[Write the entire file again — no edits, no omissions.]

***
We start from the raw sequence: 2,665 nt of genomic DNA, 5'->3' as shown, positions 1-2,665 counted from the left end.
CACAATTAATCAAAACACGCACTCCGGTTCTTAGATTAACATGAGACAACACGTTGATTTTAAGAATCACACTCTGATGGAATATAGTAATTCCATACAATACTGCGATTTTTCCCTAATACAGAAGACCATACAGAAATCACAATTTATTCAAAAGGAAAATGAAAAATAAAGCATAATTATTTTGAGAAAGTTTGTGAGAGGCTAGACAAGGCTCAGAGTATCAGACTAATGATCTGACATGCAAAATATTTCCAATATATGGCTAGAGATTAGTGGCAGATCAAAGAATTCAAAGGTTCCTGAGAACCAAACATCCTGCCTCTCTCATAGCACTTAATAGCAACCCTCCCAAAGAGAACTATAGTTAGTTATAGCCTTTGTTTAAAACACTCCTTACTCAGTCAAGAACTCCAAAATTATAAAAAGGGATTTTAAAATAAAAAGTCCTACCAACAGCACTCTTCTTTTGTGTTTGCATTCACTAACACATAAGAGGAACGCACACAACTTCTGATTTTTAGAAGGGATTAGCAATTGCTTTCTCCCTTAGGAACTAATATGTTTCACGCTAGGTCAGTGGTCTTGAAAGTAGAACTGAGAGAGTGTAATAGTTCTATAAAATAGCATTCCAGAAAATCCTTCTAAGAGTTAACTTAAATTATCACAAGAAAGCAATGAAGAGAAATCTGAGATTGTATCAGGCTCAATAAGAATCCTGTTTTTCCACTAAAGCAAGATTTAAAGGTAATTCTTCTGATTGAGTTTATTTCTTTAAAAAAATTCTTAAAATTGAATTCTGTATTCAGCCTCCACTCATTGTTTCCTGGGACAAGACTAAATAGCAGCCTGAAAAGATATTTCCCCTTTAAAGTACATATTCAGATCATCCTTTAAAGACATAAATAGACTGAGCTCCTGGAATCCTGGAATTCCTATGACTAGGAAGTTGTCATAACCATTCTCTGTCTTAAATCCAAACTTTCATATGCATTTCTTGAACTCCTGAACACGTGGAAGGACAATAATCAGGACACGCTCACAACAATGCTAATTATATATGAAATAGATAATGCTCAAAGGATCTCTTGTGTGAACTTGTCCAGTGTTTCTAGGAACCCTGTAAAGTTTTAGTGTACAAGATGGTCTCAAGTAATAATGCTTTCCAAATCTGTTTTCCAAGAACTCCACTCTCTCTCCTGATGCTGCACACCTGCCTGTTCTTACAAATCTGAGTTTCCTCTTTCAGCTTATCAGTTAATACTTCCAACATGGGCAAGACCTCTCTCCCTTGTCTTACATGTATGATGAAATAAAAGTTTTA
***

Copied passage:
We start from the raw sequence: 2,665 nt of genomic DNA, 5'->3' as shown, positions 1-2,665 counted from the left end.
CACAATTAATCAAAACACGCACTCCGGTTCTTAGATTAACATGAGACAACACGTTGATTTTAAGAATCACACTCTGATGGAATATAGTAATTCCATACAATACTGCGATTTTTCCCTAATACAGAAGACCATACAGAAATCACAATTTATTCAAAAGGAAAATGAAAAATAAAGCATAATTATTTTGAGAAAGTTTGTGAGAGGCTAGACAAGGCTCAGAGTATCAGACTAATGATCTGACATGCAAAATATTTCCAATATATGGCTAGAGATTAGTGGCAGATCAAAGAATTCAAAGGTTCCTGAGAACCAAACATCCTGCCTCTCTCATAGCACTTAATAGCAACCCTCCCAAAGAGAACTATAGTTAGTTATAGCCTTTGTTTAAAACACTCCTTACTCAGTCAAGAACTCCAAAATTATAAAAAGGGATTTTAAAATAAAAAGTCCTACCAACAGCACTCTTCTTTTGTGTTTGCATTCACTAACACATAAGAGGAACGCACACAACTTCTGATTTTTAGAAGGGATTAGCAATTGCTTTCTCCCTTAGGAACTAATATGTTTCACGCTAGGTCAGTGGTCTTGAAAGTAGAACTGAGAGAGTGTAATAGTTCTATAAAATAGCATTCCAGAAAATCCTTCTAAGAGTTAACTTAAATTATCACAAGAAAGCAATGAAGAGAAATCTGAGATTGTATCAGGCTCAATAAGAATCCTGTTTTTCCACTAAAGCAAGATTTAAAGGTAATTCTTCTGATTGAGTTTATTTCTTTAAAAAAATTCTTAAAATTGAATTCTGTATTCAGCCTCCACTCATTGTTTCCTGGGACAAGACTAAATAGCAGCCTGAAAAGATATTTCCCCTTTAAAGTACATATTCAGATCATCCTTTAAAGACATAAATAGACTGAGCTCCTGGAATCCTGGAATTCCTATGACTAGGAAGTTGTCATAACCATTCTCTGTCTTAAATCCAAACTTTCATATGCATTTCTTGAACTCCTGAACACGTGGAAGGACAATAATCAGGACACGCTCACAACAATGCTAATTATATATGAAATAGATAATGCTCAAAGGATCTCTTGTGTGAACTTGTCCAGTGTTTCTAGGAACCCTGTAAAGTTTTAGTGTACAAGATGGTCTCAAGTAATAATGCTTTCCAAATCTGTTTTCCAAGAACTCCACTCTCTCTCCTGATGCTGCACACCTGCCTGTTCTTACAAATCTGAGTTTCCTCTTTCAGCTTATCAGTTAATACTTCCAACATGGGCAAGACCTCTCTCCCTTGTCTTACATGTATGATGAAATAAAAGTTTTA